A Michigan county judge on Monday dismissed the terrorism charges against three men accused in a plot to kidnap Michigan Gov. Gretchen Whitmer (D).
Jackson County Judge Michael Klaeren ruled to drop the terrorism charges against Paul Bellar, Joseph Morrison, and Pete Musico — three of the seven men charged after being linked to the militia group that allegedly planned to kidnap the governor.
“There has to be some form of intent here to incite mayhem,” Klaeren said, according to The Detroit News.
The three men had been charged under the state’s anti-terrorism law for plotting to kidnap Whitmer or storm the Michigan Capitol building.
The FBI had announced in October that it stopped a plan to depose Michigan’s government and abduct Whitmer, charging six members of the Wolverine Watchmen in federal court.
Bellar, Morrison, and Musico were among the seven charged with state crimes, along with Shawn Fix, Michael Null, William Null, and Eric Molitor. In total, these seven men face 19 felony charges.
The judge cited the Wolverine Watchmen’s encrypted chat conversations in his dismissal of the terrorism charges, saying talking in those encrypted groups that are not publicly available “in many respects no different than thinking the thought to yourself,” according to The Detroit News.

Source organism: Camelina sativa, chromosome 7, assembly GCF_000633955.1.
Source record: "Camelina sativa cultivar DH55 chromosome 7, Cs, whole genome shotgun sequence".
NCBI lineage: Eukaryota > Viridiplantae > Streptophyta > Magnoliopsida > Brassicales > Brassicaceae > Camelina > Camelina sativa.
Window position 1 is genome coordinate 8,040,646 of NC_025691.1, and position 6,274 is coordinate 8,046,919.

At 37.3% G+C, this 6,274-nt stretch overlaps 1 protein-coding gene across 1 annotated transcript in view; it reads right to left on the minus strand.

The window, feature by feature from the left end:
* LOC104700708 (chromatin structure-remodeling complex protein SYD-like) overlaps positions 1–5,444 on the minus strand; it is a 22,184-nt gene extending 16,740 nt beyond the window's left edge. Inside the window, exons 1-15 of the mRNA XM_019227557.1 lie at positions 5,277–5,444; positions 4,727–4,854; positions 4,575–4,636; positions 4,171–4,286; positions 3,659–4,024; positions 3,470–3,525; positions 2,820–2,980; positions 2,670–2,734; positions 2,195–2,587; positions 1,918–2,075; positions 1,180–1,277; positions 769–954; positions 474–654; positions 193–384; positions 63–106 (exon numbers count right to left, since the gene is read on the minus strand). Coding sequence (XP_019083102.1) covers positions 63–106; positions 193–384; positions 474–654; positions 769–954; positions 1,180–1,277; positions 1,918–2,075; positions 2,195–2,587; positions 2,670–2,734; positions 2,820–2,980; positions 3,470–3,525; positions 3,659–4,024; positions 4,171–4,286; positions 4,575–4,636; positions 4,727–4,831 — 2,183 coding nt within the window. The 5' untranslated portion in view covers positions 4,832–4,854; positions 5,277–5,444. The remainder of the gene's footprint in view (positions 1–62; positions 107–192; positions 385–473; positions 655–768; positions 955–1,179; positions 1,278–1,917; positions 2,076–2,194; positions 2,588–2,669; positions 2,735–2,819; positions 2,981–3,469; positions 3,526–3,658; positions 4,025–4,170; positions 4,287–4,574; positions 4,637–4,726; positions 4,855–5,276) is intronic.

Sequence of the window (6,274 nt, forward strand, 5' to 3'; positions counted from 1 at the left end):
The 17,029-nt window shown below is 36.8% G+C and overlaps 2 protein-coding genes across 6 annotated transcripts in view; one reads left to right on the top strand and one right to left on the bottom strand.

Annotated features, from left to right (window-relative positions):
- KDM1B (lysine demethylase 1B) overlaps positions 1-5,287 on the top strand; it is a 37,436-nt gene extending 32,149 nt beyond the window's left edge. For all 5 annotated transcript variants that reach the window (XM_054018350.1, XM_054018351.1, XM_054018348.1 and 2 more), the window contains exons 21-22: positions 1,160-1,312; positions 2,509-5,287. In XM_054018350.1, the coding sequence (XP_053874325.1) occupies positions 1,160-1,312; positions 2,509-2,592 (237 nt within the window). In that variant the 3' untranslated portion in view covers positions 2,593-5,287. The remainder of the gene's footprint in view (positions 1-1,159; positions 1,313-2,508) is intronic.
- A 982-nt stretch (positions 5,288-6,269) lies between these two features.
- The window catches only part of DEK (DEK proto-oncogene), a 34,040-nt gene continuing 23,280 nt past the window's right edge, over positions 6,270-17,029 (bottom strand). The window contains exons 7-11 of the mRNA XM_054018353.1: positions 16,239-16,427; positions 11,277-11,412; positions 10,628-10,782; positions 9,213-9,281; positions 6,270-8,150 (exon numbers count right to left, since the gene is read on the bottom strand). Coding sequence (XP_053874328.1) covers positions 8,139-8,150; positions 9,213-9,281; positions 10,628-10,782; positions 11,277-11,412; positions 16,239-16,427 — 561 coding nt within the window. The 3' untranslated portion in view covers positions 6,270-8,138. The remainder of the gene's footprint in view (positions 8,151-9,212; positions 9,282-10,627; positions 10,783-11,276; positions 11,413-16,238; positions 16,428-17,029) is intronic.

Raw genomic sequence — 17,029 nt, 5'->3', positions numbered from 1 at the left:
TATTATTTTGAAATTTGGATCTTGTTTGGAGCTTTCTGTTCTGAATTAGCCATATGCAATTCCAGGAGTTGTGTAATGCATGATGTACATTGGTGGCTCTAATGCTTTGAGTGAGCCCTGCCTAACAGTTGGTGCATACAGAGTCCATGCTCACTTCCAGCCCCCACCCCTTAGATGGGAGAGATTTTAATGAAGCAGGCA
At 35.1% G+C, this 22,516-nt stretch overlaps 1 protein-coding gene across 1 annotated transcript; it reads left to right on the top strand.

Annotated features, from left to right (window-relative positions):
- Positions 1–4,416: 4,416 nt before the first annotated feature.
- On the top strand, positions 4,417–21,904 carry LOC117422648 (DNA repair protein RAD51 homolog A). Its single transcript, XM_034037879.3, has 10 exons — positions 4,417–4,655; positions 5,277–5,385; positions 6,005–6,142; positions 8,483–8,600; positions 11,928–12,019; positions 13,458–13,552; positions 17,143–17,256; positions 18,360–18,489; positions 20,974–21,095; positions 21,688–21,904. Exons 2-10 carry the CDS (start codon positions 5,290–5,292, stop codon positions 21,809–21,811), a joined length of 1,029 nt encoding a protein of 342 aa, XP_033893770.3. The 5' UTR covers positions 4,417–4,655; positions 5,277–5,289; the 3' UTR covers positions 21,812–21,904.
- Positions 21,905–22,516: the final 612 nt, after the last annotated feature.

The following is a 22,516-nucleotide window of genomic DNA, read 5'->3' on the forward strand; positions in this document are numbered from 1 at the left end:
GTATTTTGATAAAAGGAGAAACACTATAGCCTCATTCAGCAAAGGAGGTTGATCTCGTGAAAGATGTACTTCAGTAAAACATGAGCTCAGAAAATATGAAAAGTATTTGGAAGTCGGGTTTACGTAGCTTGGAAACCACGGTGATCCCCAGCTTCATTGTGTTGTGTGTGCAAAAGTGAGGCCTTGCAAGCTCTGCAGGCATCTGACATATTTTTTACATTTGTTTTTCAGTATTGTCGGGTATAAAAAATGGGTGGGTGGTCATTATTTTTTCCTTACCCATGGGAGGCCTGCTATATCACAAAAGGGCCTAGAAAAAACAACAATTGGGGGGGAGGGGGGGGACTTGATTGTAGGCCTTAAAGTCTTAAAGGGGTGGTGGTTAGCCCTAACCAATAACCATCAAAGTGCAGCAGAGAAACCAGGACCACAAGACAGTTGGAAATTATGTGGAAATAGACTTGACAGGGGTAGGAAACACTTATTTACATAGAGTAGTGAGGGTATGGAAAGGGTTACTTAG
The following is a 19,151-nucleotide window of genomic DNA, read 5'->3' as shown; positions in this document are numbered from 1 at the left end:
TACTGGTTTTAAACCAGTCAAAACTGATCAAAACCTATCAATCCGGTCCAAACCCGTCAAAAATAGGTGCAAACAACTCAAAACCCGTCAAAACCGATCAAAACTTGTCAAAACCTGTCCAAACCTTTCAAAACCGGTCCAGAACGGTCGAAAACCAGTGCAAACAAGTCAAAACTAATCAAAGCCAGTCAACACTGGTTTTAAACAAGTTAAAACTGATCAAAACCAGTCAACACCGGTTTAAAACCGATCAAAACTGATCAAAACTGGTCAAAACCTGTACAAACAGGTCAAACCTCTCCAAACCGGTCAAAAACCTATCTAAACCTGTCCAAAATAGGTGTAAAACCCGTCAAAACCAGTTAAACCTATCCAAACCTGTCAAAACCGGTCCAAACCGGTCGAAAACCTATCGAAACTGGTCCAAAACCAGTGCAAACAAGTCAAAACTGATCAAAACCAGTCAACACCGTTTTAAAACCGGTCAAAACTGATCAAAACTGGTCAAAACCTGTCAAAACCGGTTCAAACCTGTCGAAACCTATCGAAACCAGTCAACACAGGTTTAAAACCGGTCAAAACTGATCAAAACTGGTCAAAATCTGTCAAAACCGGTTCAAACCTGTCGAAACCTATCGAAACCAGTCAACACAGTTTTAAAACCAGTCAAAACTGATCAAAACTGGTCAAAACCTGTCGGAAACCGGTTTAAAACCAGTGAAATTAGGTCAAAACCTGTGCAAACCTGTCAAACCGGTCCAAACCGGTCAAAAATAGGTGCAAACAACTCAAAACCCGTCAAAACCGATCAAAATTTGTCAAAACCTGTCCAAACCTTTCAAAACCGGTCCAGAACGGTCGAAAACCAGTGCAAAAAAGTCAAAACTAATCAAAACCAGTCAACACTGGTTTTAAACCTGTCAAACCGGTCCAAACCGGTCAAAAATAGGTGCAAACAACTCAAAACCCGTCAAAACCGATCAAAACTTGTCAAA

Klaeren will still determine if the three men will face charges, including gang membership, felony firearm, and providing material support to terrorism.
In the case, the defense attorneys asserted that their clients had only talked in the group and separated themselves from the others charged with the plot.
Bellar’s attorney Andrew Kirkpatrick had said his client “provided no training, no surveillance, no material support” for any act of terrorism, according to The Detroit News.
Morrison’s lawyer Nicholas Somberg pointed out that his client had been “excluded” from encrypted group chats, and Kareem Johnson, the lawyer for Musico, said his client was not taken seriously by others, noting he “didn’t have a military skill set.”
But prosecutors argue that the three men “advocated for political violence” and “trained for it,” according to The Detroit News.
The FBI has previously said it became aware of the group early last year and used undercover agents and confidential informants for months for the investigation.